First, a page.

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Carro cura carere
Carro cura carere Re-evaluating the Roman Carrus By David Picker-Kille   I. Introduction As an aspiring classical archaeologist with an interest in Roman land transport, the recent groundbreaking discovery of the four-wheeled “chariot” at the Vi (More)
Athens: Cruel Imperial Power or Falsely Maligned?
Photo: Acropolis of Athens is a painting by Leo von Klenze Athens: Cruel Imperial Power or Falsely Maligned? An Analysis of Greek Perceptions of Athenian Hegemonic Behavior By: Andrew Liu   I. Introduction The Greek victory over the Pers (More)
Acting Onstage and Off
Emperor Nero Chariot Racing. Credit: History Collection Acting Onstage and Off An Analysis of the Role Theatrical Performances Played in Nero’s Popularity By Lily Nesvold   I. (More)
Aphrodisias A Case Study in Costing Late Antique Circuits By Christopher Williams   I. Introduction Throughout Late Antiquity, spoliated material became a more common feature in many building projects across the Roman Empire. While it is (More)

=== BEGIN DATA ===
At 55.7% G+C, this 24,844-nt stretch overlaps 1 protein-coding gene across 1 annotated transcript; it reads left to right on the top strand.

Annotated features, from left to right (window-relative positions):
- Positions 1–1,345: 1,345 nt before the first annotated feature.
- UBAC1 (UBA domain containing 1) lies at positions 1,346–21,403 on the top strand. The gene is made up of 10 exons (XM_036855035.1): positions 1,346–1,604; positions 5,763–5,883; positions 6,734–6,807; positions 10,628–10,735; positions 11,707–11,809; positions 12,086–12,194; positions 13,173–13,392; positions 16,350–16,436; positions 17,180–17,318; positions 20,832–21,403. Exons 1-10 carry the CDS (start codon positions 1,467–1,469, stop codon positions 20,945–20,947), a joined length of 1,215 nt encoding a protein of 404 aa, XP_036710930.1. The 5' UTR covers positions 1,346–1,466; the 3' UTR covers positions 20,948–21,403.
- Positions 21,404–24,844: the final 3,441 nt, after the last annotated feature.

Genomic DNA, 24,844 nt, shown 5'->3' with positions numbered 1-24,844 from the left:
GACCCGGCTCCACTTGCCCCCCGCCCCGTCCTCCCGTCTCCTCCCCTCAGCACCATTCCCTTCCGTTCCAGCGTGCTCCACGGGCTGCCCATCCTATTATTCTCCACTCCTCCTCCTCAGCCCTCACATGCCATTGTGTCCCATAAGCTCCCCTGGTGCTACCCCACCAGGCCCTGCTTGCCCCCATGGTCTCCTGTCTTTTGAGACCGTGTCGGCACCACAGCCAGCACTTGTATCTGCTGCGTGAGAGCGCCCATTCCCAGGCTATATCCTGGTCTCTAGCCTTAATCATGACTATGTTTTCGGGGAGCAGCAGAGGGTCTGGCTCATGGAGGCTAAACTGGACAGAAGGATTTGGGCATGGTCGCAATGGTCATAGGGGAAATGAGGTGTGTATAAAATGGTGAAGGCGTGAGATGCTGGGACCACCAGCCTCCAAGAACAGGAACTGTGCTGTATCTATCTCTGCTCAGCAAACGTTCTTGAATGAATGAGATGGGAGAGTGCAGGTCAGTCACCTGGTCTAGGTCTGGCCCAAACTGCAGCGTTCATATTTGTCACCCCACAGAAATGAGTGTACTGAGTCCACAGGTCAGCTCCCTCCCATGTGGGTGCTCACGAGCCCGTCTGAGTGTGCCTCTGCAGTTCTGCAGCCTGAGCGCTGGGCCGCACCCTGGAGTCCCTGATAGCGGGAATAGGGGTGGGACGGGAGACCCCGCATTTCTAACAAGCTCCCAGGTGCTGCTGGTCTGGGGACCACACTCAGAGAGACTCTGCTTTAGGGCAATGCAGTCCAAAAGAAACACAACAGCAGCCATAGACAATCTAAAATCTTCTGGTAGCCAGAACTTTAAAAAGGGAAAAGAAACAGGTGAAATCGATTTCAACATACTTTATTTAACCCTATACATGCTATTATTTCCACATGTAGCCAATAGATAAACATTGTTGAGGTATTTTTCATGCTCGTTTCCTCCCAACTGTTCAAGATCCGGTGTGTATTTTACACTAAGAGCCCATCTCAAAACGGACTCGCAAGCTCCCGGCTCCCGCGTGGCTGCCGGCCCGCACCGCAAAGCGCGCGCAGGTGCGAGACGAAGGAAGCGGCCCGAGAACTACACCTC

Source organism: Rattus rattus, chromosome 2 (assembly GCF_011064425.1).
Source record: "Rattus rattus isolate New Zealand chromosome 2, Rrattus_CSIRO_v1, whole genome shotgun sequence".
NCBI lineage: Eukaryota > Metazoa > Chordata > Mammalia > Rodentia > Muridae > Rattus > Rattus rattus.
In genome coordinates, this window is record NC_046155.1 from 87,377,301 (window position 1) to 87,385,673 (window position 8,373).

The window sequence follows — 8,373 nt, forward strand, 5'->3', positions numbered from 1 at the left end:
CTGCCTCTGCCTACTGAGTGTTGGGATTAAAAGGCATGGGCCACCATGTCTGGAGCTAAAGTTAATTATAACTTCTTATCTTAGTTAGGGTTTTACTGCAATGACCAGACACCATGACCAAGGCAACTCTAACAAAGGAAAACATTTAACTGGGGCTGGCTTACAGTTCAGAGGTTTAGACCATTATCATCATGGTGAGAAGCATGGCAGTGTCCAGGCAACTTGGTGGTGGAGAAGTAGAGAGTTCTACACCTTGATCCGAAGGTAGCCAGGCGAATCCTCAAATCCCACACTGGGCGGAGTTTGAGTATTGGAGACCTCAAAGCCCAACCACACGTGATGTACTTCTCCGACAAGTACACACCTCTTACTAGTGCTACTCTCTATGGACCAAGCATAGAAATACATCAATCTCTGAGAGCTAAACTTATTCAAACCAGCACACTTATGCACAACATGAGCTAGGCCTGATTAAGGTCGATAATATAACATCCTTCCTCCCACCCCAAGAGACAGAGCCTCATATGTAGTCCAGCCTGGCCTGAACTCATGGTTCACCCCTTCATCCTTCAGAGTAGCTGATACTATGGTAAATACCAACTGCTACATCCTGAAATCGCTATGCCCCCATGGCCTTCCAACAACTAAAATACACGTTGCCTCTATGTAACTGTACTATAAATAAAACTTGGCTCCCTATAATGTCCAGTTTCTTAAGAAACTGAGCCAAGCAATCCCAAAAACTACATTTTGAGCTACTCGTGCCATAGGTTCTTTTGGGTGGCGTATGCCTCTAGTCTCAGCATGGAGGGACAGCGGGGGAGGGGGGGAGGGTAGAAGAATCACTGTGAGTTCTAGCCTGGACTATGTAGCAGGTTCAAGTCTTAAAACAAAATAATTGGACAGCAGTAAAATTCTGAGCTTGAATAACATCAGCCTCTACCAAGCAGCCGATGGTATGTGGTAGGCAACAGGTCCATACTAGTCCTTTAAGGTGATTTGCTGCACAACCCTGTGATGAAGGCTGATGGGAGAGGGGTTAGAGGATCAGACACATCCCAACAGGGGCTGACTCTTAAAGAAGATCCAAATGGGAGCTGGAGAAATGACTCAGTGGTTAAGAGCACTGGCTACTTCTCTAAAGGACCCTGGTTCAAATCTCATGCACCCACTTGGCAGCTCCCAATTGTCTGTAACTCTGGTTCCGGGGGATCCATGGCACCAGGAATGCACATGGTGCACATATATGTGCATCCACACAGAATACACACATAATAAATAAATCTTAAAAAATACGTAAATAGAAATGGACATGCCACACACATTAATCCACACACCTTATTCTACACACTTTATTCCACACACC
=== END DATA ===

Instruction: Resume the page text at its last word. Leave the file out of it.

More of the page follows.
Travel Diary: the Tennessee Undergraduate Classics Research Conference
       By Rachel Winicov         Earlier this semester I had the opportunity to experience the study of Classics outside the walls of Penn. With the support of the Penn College of Arts and Sciences Travel Grant program and the University of Tennes (More)
A Window’s View into Egyptian Society
        By Maria Murad         This window featured in the Penn Museum was once cemented in the walls of the Palace of Merenptah. The palace, along with the window, was built during Merenptah’s reign from 1213 to 1204 BCE in the Nineteenth Dynasty (More)
The Ethics of Excess: Food and Satire
       By Clare Kearns         Food and eating have always figured prominently in the work of satirists. That food plays upon the somatic realism of satire is evident, but the relationship between food and satire’s moral criticism is more slippery (More)
The Limits of Ancestral Wealth and Power in Ancient Greece
       By Shiri Gross         Though historians have often argued that hereditary power and wealth played a critical role in defining an individual’s prospects in Ancient Greek society, there is ample evidence against this conclusion. The prevalen (More)
“Ther nys a bettre knight”: Hector as a Medieval Knightly Ideal
By William H. Weiss Introduction         In his famous work recounting the Hundred Years’ War, Chronicles, Jean Froissart writes of two interesting episodes that any reader could easily overlook. The first appears in Book III where he details the B (More)
Slaves in Free Spaces
Open Dimensions of Space, Socioeconomic Mobility, and Anxiety About Identity in Classical Athens By Elizabeth Vo-Phamhi   1. Introduction.   World history from antiquity to the present day has abounded with examples of classism a (More)
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